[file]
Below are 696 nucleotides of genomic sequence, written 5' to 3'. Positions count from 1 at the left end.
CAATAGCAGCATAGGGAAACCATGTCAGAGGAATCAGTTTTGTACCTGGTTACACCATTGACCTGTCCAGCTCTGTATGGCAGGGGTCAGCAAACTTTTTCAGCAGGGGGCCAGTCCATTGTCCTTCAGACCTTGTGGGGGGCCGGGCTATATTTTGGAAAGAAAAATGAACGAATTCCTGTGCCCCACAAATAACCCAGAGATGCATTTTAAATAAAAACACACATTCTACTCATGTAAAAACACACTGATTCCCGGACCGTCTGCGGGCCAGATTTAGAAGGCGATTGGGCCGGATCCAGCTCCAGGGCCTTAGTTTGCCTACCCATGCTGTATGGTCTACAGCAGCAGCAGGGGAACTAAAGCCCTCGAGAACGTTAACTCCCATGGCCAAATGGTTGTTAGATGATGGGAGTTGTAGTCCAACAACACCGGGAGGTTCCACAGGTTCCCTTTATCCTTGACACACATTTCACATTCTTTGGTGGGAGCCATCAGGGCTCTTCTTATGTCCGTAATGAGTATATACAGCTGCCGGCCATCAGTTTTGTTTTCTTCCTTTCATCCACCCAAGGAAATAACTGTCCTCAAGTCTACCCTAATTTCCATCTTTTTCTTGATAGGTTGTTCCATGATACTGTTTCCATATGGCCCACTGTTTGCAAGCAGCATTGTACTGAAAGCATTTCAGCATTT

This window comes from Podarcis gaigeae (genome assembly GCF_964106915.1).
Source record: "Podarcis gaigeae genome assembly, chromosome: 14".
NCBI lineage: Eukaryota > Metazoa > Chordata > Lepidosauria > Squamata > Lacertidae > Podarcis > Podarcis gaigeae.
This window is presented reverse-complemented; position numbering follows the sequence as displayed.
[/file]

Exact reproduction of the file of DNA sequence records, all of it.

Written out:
Below are 696 nucleotides of genomic sequence, written 5' to 3'. Positions count from 1 at the left end.
CAATAGCAGCATAGGGAAACCATGTCAGAGGAATCAGTTTTGTACCTGGTTACACCATTGACCTGTCCAGCTCTGTATGGCAGGGGTCAGCAAACTTTTTCAGCAGGGGGCCAGTCCATTGTCCTTCAGACCTTGTGGGGGGCCGGGCTATATTTTGGAAAGAAAAATGAACGAATTCCTGTGCCCCACAAATAACCCAGAGATGCATTTTAAATAAAAACACACATTCTACTCATGTAAAAACACACTGATTCCCGGACCGTCTGCGGGCCAGATTTAGAAGGCGATTGGGCCGGATCCAGCTCCAGGGCCTTAGTTTGCCTACCCATGCTGTATGGTCTACAGCAGCAGCAGGGGAACTAAAGCCCTCGAGAACGTTAACTCCCATGGCCAAATGGTTGTTAGATGATGGGAGTTGTAGTCCAACAACACCGGGAGGTTCCACAGGTTCCCTTTATCCTTGACACACATTTCACATTCTTTGGTGGGAGCCATCAGGGCTCTTCTTATGTCCGTAATGAGTATATACAGCTGCCGGCCATCAGTTTTGTTTTCTTCCTTTCATCCACCCAAGGAAATAACTGTCCTCAAGTCTACCCTAATTTCCATCTTTTTCTTGATAGGTTGTTCCATGATACTGTTTCCATATGGCCCACTGTTTGCAAGCAGCATTGTACTGAAAGCATTTCAGCATTT

This window comes from Podarcis gaigeae (genome assembly GCF_964106915.1).
Source record: "Podarcis gaigeae genome assembly, chromosome: 14".
NCBI lineage: Eukaryota > Metazoa > Chordata > Lepidosauria > Squamata > Lacertidae > Podarcis > Podarcis gaigeae.
This window is presented reverse-complemented; position numbering follows the sequence as displayed.